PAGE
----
After announcing Omnia’s database management services in my last blog post, I now offer a broader reflection on the role of digital products for small cultural organizations. Specifically, I want to assert that digital services and platforms are not ends in and of themselves, but merely tools to advance an organization’s mission. This is certainly not a new sentiment in the digital humanities world, but it bears repeating especially for small organizations with precious limited resources. It can be all too easy for institutions to spend money on digital tools or produce digital products that do not meaningfully engage audiences or advance an institutional mission; on the other end of the spectrum, some organizations are understandably wary of engaging with digital services because of the initial cost of change. I believe there is a middle ground where cultural institutions can responsibly approach digital services by asking how the tool will help the organization accomplish its work. To that end, here are three critical questions for cultural organizations to ask before adopting a digital tool, whether for social media, digital collections, database management, and beyond:Continue reading “Questions to Ask Before Adopting a Digital Tool”
We are excited to announce that Omnia History is officially offering a new service to help cultural organizations center the needs of the public and thrive as agents of social change: database management. We have been doing this work for years and are intentionally growing it into a core part of Omnia History because we have witnessed how effective database administration can positively impact cultural organizations.
Five years ago, Hope and I became involved with a local historical society that was financially struggling and working to reorient its strategic priorities. Among other issues, the organization’s mailing lists, event registrations, membership rolls, donations, and volunteer information were all located in different software, spreadsheets, and physical files, if they existed at all. In an effort to prioritize outreach, a team of volunteers and I decided to install and maintain CiviCRM, an open-source constituent relationship management system that could consolidate the organization’s contact data. Since then, I have transitioned to a contracted consulting role as I continue to refine the system, streamline data input, and integrate forms into the society’s website.Continue reading “Using Database Management to Help Cultural Organizations Thrive”
Let’s talk about discrimination and sexual harassment at small public history sites, history museums, and related organizations. A large number of public history organizations run with staff of three, two, or even one and many public historians spend part or all of their careers at places run by only a handful of employees.1 Work under these conditions can be incredibly joyful, impactful, and fulfilling, but people working in these settings seem to face a special set of challenges related to harassment and discrimination. They routinely work one-on-one, sometimes alone, with board members, members, and donors, and often lack human resources departments or other internal mechanisms designed to help them seek protection and recourse against inappropriate and predatory behavior.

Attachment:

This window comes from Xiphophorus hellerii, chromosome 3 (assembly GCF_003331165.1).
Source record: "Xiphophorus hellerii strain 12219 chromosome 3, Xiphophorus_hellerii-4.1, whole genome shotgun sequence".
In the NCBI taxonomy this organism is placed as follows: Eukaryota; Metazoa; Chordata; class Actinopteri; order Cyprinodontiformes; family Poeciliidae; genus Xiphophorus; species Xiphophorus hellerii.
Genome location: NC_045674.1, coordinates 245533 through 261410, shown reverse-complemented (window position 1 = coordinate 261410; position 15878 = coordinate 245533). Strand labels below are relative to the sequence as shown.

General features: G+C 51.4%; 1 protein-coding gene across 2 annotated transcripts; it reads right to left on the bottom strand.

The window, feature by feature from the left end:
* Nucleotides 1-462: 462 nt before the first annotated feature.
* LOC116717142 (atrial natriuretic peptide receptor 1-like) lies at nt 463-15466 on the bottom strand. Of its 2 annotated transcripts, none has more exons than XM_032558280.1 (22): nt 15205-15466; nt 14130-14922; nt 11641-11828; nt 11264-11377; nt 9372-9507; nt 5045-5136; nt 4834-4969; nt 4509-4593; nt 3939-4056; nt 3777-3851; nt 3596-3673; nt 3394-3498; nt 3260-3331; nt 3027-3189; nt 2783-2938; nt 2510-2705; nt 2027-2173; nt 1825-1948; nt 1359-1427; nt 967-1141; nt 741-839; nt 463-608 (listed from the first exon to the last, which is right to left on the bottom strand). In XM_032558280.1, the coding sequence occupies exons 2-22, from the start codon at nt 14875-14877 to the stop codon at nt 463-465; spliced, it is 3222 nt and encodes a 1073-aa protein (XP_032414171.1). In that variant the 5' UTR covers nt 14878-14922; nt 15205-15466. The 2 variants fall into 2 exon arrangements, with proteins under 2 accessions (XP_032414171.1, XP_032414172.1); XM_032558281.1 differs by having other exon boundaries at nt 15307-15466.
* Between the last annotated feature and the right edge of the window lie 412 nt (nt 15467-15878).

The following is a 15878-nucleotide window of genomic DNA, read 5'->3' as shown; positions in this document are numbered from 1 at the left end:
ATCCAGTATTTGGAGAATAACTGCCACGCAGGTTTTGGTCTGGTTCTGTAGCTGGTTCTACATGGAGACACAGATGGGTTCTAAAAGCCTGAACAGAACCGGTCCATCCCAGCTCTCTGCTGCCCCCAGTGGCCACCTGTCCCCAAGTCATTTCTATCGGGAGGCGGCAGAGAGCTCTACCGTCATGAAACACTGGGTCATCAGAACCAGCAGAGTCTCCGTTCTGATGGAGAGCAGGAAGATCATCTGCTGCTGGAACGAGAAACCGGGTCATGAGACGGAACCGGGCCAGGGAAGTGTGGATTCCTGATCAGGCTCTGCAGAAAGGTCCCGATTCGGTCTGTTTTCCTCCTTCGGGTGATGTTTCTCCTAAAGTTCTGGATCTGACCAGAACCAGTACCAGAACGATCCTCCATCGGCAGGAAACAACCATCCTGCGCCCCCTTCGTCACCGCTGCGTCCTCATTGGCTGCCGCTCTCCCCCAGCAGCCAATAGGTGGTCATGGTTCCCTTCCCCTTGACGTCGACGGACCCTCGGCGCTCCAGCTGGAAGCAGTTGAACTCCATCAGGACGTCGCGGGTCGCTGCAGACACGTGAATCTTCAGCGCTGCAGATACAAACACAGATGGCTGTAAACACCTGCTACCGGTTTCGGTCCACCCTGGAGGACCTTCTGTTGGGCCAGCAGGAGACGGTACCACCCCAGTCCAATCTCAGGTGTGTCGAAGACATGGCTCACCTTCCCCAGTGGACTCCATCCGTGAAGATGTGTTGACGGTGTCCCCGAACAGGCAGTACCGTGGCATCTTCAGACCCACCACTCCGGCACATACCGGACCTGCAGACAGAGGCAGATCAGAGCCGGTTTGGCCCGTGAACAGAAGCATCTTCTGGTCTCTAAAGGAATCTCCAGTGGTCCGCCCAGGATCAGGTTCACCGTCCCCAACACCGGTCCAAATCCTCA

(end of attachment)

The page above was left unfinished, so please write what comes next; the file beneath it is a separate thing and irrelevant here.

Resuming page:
I recently asked a few senior public history professionals for advice on how we might better support people facing these kinds of challenges. One person advised me, a young female professional, to avoid drinking at work functions and to bring my husband with me whenever possible. This is unhelpful at best, victim blaming at worst, and it misses the point. I’ve already learned these lessons through personal experience and from whisper networks of women and others who have dealt with this their entire lives (hold your keys in your hand when walking home/to your car, don’t walk outside at night, never leave your drink unattended, don’t dress provocatively, and so on). Responses from the others were more helpful, though just as discouraging. They agreed that this has been and continues to be a serious problem, that little sustainable action has been taken to remedy it, and that we need to do more to support people working in vulnerable positions and who have few or no avenues of official recourse.
So, how do we deal with this? How can we better support people facing harassment and discrimination at small and under-resourced public history organizations? And, though the onus shouldn’t be on victims to stop predatory behavior, what can employees do to protect themselves?Continue reading “Dealing with Workplace Discrimination and Harassment at Small Public History Sites and Museums”